|The "zircon effect" as recorded by the chemical and Hf isotopic compositions of Lesser Antilles forearc sediments|Carpentier, M.; Chauvel, C.; Maury, R.; Mattielli, N. (2009). The "zircon effect" as recorded by the chemical and Hf isotopic compositions of Lesser Antilles forearc sediments. Earth Planet. Sci. Lett. 287(1-2): 86-99. dx.doi.org/10.1016/j.epsl.2009.07.043
In: Earth and Planetary Science Letters. Elsevier: Amsterdam. ISSN 0012-821X, more
oceanic sediments; Lesser Antilles; Hf-Sr isotopes; zircon effect; majorand trace elements
|Authors|| || Top |
- Carpentier, M.
- Chauvel, C.
- Maury, R.
- Mattielli, N., more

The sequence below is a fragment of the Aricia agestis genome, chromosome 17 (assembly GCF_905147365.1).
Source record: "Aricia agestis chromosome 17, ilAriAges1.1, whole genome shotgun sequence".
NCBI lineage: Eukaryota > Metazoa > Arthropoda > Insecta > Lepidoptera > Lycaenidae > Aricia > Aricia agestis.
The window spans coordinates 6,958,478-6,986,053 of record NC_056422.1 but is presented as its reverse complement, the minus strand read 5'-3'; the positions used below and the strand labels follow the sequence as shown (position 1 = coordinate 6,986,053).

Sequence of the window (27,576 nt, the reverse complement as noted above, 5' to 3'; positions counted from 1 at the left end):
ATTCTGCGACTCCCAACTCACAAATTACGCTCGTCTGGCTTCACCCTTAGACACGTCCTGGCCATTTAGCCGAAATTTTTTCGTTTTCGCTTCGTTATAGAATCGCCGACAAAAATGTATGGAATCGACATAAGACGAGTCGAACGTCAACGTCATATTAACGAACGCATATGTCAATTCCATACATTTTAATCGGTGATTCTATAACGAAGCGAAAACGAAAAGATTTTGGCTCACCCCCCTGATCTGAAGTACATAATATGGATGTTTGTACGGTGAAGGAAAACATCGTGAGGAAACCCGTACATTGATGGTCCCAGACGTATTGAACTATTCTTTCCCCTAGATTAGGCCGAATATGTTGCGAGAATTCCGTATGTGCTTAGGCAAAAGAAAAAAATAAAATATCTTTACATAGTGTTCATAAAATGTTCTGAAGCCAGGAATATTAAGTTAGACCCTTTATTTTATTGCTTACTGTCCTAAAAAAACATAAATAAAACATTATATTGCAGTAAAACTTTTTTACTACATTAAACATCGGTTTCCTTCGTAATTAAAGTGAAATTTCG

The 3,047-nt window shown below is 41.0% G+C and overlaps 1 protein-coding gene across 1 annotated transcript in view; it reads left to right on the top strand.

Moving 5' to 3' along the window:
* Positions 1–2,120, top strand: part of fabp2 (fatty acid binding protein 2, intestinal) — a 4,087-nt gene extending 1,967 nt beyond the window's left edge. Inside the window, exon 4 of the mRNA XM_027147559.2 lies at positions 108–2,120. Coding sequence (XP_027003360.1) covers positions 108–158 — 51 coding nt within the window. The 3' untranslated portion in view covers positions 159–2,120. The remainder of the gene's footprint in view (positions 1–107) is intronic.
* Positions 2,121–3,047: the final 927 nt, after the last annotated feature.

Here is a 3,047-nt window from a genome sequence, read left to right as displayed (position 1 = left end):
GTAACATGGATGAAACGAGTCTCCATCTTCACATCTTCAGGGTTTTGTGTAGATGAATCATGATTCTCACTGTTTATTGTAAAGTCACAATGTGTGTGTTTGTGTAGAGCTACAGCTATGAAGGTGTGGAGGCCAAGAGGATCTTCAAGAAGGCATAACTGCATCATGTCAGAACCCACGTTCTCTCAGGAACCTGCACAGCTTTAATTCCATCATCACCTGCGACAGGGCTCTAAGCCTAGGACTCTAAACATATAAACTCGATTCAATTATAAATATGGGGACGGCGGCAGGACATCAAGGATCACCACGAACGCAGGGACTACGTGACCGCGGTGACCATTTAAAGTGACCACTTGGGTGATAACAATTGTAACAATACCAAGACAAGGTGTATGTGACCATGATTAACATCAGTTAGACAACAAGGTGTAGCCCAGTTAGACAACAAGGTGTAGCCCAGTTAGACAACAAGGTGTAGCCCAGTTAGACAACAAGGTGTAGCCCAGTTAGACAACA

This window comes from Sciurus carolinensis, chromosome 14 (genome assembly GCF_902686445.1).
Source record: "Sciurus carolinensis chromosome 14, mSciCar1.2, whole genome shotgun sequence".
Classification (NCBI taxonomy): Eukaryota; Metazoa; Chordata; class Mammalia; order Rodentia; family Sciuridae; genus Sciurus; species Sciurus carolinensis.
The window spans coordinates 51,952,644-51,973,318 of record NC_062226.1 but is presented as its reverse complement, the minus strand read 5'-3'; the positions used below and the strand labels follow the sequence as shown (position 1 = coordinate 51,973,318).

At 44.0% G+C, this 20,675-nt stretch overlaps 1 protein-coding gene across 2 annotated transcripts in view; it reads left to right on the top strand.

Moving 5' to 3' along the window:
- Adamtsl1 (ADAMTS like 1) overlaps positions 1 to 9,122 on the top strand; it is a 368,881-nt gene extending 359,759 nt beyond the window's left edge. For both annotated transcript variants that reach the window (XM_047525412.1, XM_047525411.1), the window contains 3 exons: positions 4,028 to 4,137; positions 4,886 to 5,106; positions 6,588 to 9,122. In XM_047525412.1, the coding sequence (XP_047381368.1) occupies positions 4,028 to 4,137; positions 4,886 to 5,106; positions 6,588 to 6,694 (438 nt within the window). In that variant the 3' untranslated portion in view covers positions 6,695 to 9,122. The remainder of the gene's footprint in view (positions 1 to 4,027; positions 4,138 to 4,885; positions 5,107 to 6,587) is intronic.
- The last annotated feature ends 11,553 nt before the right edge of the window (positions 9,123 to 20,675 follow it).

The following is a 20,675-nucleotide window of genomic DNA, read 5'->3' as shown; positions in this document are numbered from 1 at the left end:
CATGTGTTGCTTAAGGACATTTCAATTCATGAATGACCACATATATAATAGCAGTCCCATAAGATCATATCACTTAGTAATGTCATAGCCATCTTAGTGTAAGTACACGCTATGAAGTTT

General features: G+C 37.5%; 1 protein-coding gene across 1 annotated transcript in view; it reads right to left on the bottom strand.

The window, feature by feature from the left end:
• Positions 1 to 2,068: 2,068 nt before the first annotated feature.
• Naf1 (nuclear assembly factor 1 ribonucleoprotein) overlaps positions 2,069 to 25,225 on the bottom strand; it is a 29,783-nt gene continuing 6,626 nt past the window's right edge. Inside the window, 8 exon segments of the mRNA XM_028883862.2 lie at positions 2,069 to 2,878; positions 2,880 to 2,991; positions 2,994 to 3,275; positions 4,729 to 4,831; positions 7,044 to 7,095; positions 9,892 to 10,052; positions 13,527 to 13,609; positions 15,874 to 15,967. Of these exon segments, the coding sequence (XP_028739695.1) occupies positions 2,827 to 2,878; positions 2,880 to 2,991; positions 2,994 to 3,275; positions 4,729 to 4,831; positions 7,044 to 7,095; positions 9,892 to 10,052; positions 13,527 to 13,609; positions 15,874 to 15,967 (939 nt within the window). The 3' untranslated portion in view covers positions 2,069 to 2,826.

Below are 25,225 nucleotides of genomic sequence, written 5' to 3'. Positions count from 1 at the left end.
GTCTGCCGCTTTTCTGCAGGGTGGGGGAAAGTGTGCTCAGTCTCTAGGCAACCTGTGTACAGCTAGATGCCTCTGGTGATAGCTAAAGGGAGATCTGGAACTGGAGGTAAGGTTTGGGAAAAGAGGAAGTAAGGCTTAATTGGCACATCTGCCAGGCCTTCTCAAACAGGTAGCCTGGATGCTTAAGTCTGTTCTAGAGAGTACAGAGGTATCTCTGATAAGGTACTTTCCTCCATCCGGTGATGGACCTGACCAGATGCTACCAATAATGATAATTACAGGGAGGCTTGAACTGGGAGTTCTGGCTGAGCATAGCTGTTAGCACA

Oceanic sediments contain the products of erosion of continental crust, biologic activity and chemical precipitation. These processes create a large diversity of their chemical and isotopic compositions. Here we focus on the influence of the distance from a continental platform on the trace element and isotopic compositions of sediments deposited on the ocean floor and highlight the role of zircons in decoupling high-field strength elements and Hf isotopic compositions from other trace elements and Nd isotopic compositions. We report major and trace element concentrations as well as Sr and Hf isotopic data for 80 sediments from the Lesser Antilles forearc region. The trace-element characteristics and the Sr and Hf isotopic compositions are generally dominated by detrital material from the continental crust but are also variably influenced by chemical or biogenic carbonate and pure biogenic silica. Next to the South American continent, at DSDP Site 144 and on Barbados Island, sediments, coarse quartz arenites, exhibit marked Zr and Hf excesses that we attribute to the presence of zircon. In contrast, the sediments from DSDP Site 543, which were deposited farther away from the continental platform, consist of fine clay and they show strong deficiencies in Zr and Hf. The enrichment or depletion of Zr–Hf is coupled to large changes in Hf isotopic compositions (- 30 < eHf < + 4) that vary independently from the Nd isotopes. We interpret this feature as a clear expression of the “zircon effect” suggested by Patchett and coauthors in 1984. Zircon-rich sediments deposited next to the South American continent have very low eHf values inherited from old zircons. In contrast, in detrital clay-rich sediments deposited a few hundred kilometers farther north, the mineral fraction is devoid of zircon and they have drastically higher eHf values inherited from finer, clay-rich continental material. In the two DSDP sites, average Hf isotopes are very unradiogenic relative to other oceanic sediments worldwide (eHf = - 14.4 and - 7.4) and they define the low Hf end member of the sedimentary field in Hf–Nd space. Their compositions correspond to end members that, when mixed with mantle, are able to reproduce the pattern of volcanic rocks from the Lesser Antilles. More generally, we find a relationship between Nb/Zr ratios and the vertical deviation of Hf isotope ratios from the Nd–Hf terrestrial array and we suggest that this relationship can be used as a tool to distinguish sediment input from fractionation during melting during the formation of arc lavas.